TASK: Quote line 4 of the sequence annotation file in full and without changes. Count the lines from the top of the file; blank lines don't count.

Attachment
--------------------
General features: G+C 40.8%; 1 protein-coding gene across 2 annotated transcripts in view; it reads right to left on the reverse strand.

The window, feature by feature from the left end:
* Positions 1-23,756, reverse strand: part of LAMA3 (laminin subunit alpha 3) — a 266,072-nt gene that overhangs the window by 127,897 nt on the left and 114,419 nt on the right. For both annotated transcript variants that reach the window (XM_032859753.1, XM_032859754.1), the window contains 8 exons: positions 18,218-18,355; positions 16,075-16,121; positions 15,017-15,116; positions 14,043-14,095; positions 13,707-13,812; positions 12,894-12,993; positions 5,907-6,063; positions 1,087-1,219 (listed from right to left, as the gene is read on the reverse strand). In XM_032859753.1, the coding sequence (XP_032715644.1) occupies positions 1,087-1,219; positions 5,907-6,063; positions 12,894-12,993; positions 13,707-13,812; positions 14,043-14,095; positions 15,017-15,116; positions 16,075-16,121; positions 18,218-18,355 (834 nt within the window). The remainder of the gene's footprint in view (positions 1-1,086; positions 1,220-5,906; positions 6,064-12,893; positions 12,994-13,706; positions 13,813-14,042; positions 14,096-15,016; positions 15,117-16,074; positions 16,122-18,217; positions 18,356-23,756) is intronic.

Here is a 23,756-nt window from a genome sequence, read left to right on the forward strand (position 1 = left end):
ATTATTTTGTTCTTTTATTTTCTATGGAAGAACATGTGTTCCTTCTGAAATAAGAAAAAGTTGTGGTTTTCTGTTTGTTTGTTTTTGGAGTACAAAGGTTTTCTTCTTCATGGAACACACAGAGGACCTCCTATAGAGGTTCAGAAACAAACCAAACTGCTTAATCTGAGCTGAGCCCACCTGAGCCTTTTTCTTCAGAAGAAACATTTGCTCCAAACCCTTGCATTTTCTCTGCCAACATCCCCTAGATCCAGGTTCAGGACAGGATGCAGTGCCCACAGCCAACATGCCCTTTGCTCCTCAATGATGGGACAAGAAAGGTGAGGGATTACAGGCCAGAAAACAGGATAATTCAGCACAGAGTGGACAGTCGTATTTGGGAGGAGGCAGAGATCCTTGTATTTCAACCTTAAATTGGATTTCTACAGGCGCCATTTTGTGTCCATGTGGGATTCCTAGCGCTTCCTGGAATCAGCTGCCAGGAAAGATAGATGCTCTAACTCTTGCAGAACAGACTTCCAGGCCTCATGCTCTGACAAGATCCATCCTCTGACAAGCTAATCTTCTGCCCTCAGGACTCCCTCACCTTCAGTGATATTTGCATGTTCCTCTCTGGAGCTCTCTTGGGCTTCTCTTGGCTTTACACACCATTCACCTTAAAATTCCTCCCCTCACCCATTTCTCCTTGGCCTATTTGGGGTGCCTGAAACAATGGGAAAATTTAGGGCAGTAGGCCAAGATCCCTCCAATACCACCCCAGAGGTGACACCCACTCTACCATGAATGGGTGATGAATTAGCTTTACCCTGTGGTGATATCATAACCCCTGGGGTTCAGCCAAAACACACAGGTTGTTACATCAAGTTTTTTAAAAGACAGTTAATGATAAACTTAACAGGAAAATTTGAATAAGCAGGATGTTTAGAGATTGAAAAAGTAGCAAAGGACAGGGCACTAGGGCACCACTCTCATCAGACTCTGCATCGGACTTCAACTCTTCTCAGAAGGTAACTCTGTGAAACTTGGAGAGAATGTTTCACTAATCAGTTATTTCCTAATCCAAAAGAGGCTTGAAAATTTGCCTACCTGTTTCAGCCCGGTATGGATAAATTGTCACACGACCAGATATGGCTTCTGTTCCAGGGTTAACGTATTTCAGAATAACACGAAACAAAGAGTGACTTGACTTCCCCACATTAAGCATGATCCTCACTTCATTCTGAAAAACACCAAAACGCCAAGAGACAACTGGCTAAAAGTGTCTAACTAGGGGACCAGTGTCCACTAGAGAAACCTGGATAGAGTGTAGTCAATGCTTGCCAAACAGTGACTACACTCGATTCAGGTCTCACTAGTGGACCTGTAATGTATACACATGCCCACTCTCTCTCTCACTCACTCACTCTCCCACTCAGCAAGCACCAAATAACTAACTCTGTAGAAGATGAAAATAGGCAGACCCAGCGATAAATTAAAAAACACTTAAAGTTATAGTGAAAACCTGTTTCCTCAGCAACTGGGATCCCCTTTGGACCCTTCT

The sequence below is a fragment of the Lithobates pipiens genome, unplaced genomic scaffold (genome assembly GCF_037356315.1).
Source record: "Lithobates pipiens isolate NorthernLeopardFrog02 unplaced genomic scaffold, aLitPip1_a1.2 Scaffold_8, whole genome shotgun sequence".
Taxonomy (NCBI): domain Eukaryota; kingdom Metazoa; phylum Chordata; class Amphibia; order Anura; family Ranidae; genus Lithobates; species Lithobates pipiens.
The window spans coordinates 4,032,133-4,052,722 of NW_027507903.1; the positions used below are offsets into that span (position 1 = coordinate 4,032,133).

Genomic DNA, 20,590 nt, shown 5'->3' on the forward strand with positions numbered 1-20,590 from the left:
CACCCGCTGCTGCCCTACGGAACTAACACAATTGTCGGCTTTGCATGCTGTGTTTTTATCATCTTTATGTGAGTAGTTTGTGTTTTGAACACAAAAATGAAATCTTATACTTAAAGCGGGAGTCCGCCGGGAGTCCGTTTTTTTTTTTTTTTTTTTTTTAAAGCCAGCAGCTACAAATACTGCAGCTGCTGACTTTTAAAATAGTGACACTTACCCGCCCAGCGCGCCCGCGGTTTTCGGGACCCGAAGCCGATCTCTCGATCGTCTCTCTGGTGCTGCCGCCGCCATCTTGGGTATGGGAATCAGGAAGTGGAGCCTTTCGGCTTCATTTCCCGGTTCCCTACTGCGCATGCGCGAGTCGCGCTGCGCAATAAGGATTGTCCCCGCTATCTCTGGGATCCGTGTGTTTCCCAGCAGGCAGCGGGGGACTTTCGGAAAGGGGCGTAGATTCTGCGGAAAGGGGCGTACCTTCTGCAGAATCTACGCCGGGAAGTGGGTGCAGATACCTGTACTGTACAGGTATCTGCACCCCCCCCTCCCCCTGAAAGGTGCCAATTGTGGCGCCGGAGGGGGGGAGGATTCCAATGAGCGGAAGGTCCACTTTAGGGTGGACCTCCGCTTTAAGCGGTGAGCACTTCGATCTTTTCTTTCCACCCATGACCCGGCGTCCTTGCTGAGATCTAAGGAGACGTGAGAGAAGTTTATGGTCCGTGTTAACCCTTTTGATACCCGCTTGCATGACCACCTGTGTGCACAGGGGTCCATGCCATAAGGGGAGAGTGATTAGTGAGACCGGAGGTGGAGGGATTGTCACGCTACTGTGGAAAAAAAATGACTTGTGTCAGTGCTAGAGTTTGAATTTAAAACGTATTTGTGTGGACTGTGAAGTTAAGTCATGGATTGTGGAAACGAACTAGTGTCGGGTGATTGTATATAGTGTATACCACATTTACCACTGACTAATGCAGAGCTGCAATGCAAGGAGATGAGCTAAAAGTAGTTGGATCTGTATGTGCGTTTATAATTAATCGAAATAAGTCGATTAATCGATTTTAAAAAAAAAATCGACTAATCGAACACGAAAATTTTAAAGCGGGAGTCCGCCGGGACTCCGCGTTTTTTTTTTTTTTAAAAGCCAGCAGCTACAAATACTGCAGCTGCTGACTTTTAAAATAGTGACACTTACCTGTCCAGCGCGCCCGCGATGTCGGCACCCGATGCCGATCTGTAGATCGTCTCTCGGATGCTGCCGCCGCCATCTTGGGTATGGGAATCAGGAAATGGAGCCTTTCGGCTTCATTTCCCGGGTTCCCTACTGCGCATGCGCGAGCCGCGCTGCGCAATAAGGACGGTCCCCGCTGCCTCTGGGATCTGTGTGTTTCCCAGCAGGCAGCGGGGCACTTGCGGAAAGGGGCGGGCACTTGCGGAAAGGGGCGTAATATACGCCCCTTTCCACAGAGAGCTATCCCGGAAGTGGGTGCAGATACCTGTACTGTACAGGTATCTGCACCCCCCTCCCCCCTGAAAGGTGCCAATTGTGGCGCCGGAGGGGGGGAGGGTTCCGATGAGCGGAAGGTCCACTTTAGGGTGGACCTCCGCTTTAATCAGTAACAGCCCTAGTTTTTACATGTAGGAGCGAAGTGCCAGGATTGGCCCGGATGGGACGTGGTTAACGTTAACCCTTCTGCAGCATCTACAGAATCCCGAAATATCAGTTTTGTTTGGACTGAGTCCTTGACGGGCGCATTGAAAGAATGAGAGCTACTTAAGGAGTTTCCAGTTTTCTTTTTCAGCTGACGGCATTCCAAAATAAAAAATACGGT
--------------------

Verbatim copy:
Here is a 23,756-nt window from a genome sequence, read left to right on the forward strand (position 1 = left end):